Welcome back to the “Healthy Life” podcast. Today I want to acknowledge “self talk”... what it is, and how it changes with our stroke and the importance of acknowledging it and controlling it. This will be covered in a longer sessions and I’ll break it up over several podcasts. But the self talk I’m referring to here, shows itself the outward expression and dealing with grief...
It is my opinion that, after personally suffering a stroke, talking to thousands of stroke survivors, and having hundreds go through my program in China, that we internally deal with grief. Whether we acknowledge it or not we go through a grieving process after we suffer a stroke. We are faced with a portion, and in many cases a large portion, of our body that no longer functions correctly. This causes a period of grief (and begins the self talk) as we begin to realize the extent to which we have been effected. According to Kübler Ross there are 5 stages of grief that affect people facing or dealing with death or deadly disease processes.
Denial is the first of the five stages of grief and it acts to allow us to survive the perceived and actual loss of body function as a result of the stroke. In the “Denial” stage, we often tell ourselves that the world often is meaningless and overwhelming to us. We find so much has changed in a relatively short period of time and to us... the stroke survivor... the continued living with massive deficits seems to make little real or rational sense. We are in a state of shock and denial. We often tend to feel numb as the realities of the deficits begin to surface. The denial and shock can initially help us to cope and make our survival possible.
Denial can seemingly help us to pace our feelings of grief. It is a way of letting in only as much as we can handle. As we begin to understand and accept the reality of the stroke and loss of function we start to ask ourself questions.
Guess what... You are unknowingly beginning the healing process. You are becoming stronger, and the inner talk of denial is beginning to fade in your head. But as you move forward... as each day passes, all the feelings you were once denying begin to surface and become reality!
Anger is the next necessary stage of the healing process. We begin to ask ourselves ... why?
We need to attempt to understand and give ourselves permission to voice the inner frustration and anger we experience. It helps us to acknowledge the “stroke” and what it has done. The more you truly feel it, the more it will begin to dissipate and the more you will heal. There are many other emotions under this “anger phase” and you will get to them in time, but anger is the emotion we are most used to managing. The truth is that anger has no limits. It extends to how you express yourself, not only to your friends, your doctors, your family, yourself and the stroke, but also to God. You may ask, “Where is God in this? How could a loving God let this happen?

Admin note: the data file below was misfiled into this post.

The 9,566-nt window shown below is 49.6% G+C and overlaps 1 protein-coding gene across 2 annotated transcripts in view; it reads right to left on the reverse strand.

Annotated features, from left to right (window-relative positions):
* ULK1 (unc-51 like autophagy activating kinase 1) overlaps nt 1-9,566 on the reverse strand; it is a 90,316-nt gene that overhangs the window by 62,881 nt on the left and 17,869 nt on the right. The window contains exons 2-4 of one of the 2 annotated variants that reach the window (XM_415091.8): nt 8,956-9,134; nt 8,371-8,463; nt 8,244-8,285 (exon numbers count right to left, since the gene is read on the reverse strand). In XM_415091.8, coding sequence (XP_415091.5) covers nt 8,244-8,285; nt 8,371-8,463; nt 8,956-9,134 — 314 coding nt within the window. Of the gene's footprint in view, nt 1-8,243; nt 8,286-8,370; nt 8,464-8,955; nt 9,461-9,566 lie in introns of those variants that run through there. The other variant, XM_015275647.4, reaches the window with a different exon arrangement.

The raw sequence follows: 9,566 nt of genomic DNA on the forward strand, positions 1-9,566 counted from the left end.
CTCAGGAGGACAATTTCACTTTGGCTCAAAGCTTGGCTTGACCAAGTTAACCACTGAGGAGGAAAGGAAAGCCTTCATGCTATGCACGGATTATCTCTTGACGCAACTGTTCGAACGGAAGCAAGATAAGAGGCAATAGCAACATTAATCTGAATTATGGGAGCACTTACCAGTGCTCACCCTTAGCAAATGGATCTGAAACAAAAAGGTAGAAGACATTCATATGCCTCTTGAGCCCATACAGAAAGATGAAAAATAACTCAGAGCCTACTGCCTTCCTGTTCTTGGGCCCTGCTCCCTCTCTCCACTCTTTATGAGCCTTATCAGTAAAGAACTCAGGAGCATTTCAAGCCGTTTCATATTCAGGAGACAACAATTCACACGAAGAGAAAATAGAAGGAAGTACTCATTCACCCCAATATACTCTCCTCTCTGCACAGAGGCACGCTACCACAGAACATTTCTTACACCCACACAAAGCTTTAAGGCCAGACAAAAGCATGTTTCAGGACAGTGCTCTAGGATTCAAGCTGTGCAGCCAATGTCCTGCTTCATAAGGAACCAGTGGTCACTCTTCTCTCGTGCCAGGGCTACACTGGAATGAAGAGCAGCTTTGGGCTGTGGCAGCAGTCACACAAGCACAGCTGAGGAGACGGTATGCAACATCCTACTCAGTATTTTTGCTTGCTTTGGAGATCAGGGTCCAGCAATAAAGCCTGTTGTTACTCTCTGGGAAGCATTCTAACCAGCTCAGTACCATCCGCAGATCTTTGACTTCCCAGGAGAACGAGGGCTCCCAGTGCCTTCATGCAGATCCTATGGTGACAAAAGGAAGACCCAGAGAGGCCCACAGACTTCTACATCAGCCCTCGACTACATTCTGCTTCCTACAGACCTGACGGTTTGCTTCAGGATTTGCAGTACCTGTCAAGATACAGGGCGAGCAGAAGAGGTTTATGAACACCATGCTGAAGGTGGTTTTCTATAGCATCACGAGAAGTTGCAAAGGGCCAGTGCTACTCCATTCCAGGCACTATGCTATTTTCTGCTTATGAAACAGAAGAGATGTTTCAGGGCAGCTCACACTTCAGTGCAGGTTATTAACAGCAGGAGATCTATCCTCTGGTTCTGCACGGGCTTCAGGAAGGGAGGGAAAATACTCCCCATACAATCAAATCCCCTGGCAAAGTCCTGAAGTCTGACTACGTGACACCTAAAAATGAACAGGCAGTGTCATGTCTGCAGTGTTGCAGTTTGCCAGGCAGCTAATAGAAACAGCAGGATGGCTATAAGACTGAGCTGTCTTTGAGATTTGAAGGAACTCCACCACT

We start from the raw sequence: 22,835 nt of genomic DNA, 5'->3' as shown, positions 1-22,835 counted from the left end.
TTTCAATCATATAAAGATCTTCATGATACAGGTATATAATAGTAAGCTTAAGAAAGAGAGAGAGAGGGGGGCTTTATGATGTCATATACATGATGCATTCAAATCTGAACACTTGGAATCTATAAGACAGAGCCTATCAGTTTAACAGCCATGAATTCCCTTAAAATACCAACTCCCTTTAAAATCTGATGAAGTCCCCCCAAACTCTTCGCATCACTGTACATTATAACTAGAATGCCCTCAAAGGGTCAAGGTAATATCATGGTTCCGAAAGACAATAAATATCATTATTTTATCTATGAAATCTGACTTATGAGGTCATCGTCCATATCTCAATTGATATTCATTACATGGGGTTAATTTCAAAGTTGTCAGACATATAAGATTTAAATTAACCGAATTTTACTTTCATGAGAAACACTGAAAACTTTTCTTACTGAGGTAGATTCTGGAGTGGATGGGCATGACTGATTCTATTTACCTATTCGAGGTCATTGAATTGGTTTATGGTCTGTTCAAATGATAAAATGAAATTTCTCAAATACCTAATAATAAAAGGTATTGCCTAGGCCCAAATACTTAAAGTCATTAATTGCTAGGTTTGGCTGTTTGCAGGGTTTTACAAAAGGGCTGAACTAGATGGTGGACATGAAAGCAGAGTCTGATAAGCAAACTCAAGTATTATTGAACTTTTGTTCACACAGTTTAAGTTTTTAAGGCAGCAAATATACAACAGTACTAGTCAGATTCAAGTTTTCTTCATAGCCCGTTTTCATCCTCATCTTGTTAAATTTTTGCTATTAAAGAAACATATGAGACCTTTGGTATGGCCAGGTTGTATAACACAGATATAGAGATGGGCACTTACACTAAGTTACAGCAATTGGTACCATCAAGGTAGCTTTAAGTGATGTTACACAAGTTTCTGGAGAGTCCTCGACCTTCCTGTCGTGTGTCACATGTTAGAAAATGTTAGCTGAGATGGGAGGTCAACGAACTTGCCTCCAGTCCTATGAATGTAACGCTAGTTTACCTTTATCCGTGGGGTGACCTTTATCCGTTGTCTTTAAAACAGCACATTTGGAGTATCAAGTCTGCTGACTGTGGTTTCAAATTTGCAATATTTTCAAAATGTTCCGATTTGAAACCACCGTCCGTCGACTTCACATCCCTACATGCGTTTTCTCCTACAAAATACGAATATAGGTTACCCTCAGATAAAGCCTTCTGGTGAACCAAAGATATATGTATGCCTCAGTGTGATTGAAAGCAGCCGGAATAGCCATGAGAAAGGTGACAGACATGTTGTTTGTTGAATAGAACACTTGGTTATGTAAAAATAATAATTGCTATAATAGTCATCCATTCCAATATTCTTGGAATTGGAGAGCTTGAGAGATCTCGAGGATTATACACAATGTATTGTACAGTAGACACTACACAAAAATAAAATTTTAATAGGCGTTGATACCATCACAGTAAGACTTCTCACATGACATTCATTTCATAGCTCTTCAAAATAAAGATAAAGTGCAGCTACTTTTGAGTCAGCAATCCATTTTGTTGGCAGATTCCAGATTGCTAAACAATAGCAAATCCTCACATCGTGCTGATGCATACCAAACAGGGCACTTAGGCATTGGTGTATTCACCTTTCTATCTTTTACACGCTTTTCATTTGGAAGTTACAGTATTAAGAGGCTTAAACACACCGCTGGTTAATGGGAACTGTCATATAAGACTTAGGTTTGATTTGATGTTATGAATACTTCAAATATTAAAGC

Just under the outward and exposed anger is pain, and I’m not talking about physical pain here but emotional pain and sadness. It is natural to feel alone and abandoned, but we live in a society that fears and does not do a good job in understanding outward anger and the inner anger, pain and sadness we feel. Anger is often seen as a “strength” when it’s expressed outwardly. We can see it as an anchor, providing a temporary connection to our physical losses or changes.
You react and get angry at someone, for a seemingly insignificant or little action or inaction. Suddenly you have a structure – your anger toward them. The anger becomes a bridge, a connection from you to them. It is something to hold onto; and a connection made from that anger feels better than emptiness. We usually know more about suppressing anger than feeling and expressing it. But realize this... where there is outward anger... there is emotional pain and sadness.
Most of the time we get stuck here and become depressed and don’t move on. Well that’s all the time we have for today ... I know it’s hard to leave it there but we’ll pick up on this tomorrow... thanks so much for joining me, and remember to acknowledge the grief... the emotional pain and sadness so we can express it outwardly ...please feel free to leave me a message at stroke.global or on Facebook @stroke.global, I see them all and respond.
It’s been a pleasure sharing today and I hope you’ve enjoyed this podcast... we keep it brief so it’s easy to add to your day... we want to thank our sponsor TCM Restoration for helping us provide this venue. Feel free to share this podcast with others, offer your feedback and questions and follow us online on our website stroke.global or on our Facebook page. See you back here tomorrow!